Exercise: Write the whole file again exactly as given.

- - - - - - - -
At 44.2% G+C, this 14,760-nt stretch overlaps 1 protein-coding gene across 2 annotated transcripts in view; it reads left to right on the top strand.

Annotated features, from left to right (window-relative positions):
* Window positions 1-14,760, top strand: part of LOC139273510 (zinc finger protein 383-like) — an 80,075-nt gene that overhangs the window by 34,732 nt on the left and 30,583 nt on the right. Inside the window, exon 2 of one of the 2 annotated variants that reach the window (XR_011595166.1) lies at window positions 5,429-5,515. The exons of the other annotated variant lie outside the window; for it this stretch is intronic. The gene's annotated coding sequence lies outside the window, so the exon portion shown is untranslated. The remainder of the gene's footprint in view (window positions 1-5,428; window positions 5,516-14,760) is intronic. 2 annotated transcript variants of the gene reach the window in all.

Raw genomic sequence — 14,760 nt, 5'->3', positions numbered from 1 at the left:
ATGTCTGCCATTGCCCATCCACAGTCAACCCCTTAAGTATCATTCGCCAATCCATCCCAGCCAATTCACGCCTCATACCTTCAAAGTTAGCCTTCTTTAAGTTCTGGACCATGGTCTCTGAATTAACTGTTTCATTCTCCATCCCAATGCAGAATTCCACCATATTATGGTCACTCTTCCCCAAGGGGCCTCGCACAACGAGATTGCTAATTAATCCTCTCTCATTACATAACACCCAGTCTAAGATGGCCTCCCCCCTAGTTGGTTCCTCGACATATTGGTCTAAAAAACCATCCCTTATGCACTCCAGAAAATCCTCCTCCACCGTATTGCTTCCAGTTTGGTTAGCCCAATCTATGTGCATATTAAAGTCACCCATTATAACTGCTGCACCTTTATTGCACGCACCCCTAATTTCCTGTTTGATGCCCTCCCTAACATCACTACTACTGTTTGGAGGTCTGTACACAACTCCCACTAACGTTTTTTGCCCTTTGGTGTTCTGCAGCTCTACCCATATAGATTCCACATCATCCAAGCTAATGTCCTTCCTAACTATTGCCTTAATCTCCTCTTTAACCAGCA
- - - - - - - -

At 44.2% G+C, this 14,760-nt stretch overlaps 1 protein-coding gene across 2 annotated transcripts in view; it reads left to right on the top strand.

Annotated features, from left to right (window-relative positions):
* Window positions 1-14,760, top strand: part of LOC139273510 (zinc finger protein 383-like) — an 80,075-nt gene that overhangs the window by 34,732 nt on the left and 30,583 nt on the right. Inside the window, exon 2 of one of the 2 annotated variants that reach the window (XR_011595166.1) lies at window positions 5,429-5,515. The exons of the other annotated variant lie outside the window; for it this stretch is intronic. The gene's annotated coding sequence lies outside the window, so the exon portion shown is untranslated. The remainder of the gene's footprint in view (window positions 1-5,428; window positions 5,516-14,760) is intronic. 2 annotated transcript variants of the gene reach the window in all.

Raw genomic sequence — 14,760 nt, 5'->3', positions numbered from 1 at the left:
ATGTCTGCCATTGCCCATCCACAGTCAACCCCTTAAGTATCATTCGCCAATCCATCCCAGCCAATTCACGCCTCATACCTTCAAAGTTAGCCTTCTTTAAGTTCTGGACCATGGTCTCTGAATTAACTGTTTCATTCTCCATCCCAATGCAGAATTCCACCATATTATGGTCACTCTTCCCCAAGGGGCCTCGCACAACGAGATTGCTAATTAATCCTCTCTCATTACATAACACCCAGTCTAAGATGGCCTCCCCCCTAGTTGGTTCCTCGACATATTGGTCTAAAAAACCATCCCTTATGCACTCCAGAAAATCCTCCTCCACCGTATTGCTTCCAGTTTGGTTAGCCCAATCTATGTGCATATTAAAGTCACCCATTATAACTGCTGCACCTTTATTGCACGCACCCCTAATTTCCTGTTTGATGCCCTCCCTAACATCACTACTACTGTTTGGAGGTCTGTACACAACTCCCACTAACGTTTTTTGCCCTTTGGTGTTCTGCAGCTCTACCCATATAGATTCCACATCATCCAAGCTAATGTCCTTCCTAACTATTGCCTTAATCTCCTCTTTAACCAGCA